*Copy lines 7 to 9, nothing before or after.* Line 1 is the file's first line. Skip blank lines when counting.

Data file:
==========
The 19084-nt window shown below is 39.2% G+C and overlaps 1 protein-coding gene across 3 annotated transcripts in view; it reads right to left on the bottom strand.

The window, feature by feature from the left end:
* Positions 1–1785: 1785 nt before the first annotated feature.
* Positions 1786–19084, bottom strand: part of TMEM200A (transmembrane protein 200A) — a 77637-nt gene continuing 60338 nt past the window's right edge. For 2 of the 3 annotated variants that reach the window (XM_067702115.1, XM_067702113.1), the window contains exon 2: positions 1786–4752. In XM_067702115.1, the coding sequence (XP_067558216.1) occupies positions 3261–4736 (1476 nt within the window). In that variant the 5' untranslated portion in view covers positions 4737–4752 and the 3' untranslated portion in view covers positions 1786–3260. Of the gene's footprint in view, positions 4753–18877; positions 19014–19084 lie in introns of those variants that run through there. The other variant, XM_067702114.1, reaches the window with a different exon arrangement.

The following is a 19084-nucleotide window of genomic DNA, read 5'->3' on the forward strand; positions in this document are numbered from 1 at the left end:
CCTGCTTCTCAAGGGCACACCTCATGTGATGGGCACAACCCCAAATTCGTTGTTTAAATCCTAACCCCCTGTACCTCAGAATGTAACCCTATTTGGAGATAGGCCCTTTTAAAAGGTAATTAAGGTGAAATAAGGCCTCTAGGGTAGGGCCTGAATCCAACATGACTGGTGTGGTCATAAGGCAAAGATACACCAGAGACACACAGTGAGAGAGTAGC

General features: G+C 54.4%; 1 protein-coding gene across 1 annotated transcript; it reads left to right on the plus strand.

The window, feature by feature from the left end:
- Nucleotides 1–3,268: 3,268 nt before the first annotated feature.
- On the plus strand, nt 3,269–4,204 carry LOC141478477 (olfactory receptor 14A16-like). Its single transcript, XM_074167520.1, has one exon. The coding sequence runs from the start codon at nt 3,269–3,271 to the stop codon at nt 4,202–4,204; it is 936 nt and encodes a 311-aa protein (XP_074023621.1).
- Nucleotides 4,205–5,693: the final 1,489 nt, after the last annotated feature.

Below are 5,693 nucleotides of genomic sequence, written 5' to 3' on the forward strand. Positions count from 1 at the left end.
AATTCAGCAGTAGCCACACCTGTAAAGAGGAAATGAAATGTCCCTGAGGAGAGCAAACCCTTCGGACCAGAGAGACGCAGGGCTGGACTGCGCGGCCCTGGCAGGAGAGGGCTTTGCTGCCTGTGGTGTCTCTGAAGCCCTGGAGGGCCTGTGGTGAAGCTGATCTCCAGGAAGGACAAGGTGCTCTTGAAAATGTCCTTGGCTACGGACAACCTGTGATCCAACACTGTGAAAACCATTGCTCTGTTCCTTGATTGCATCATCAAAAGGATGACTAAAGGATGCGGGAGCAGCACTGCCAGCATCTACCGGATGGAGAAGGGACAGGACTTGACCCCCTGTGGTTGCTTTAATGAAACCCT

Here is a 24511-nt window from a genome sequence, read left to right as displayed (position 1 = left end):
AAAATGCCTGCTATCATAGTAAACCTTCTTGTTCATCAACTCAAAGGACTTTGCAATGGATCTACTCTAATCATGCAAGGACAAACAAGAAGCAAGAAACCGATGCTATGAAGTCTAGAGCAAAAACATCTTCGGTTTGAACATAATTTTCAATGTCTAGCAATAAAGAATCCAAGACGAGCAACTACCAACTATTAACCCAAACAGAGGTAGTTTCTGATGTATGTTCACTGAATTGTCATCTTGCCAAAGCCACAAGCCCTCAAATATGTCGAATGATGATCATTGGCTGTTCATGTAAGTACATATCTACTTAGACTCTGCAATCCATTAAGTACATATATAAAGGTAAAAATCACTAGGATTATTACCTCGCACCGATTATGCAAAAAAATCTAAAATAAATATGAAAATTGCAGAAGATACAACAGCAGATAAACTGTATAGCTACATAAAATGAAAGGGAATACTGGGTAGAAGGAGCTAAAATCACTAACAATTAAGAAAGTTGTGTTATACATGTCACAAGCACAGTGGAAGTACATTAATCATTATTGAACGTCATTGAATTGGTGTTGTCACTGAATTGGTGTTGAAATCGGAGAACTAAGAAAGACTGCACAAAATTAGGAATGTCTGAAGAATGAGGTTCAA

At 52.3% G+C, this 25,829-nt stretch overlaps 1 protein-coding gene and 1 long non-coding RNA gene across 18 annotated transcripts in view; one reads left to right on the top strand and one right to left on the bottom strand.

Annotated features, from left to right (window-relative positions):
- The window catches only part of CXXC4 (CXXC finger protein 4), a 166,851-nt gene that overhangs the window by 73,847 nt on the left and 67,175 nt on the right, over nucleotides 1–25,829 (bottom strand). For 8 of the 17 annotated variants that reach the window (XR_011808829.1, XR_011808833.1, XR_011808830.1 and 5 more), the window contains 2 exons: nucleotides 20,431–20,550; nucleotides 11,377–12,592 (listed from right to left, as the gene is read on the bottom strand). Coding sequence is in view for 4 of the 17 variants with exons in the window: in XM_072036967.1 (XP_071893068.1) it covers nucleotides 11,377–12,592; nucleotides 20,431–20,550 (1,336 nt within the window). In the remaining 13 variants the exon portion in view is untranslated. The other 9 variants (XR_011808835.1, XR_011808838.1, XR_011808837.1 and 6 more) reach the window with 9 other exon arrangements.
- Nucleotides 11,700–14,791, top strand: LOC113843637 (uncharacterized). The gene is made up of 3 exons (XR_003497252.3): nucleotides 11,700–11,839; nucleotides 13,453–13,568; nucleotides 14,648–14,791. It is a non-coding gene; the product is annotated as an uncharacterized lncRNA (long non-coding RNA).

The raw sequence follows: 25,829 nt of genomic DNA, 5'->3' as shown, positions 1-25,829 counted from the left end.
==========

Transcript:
General features: G+C 54.4%; 1 protein-coding gene across 1 annotated transcript; it reads left to right on the plus strand.

The window, feature by feature from the left end:
- Nucleotides 1–3,268: 3,268 nt before the first annotated feature.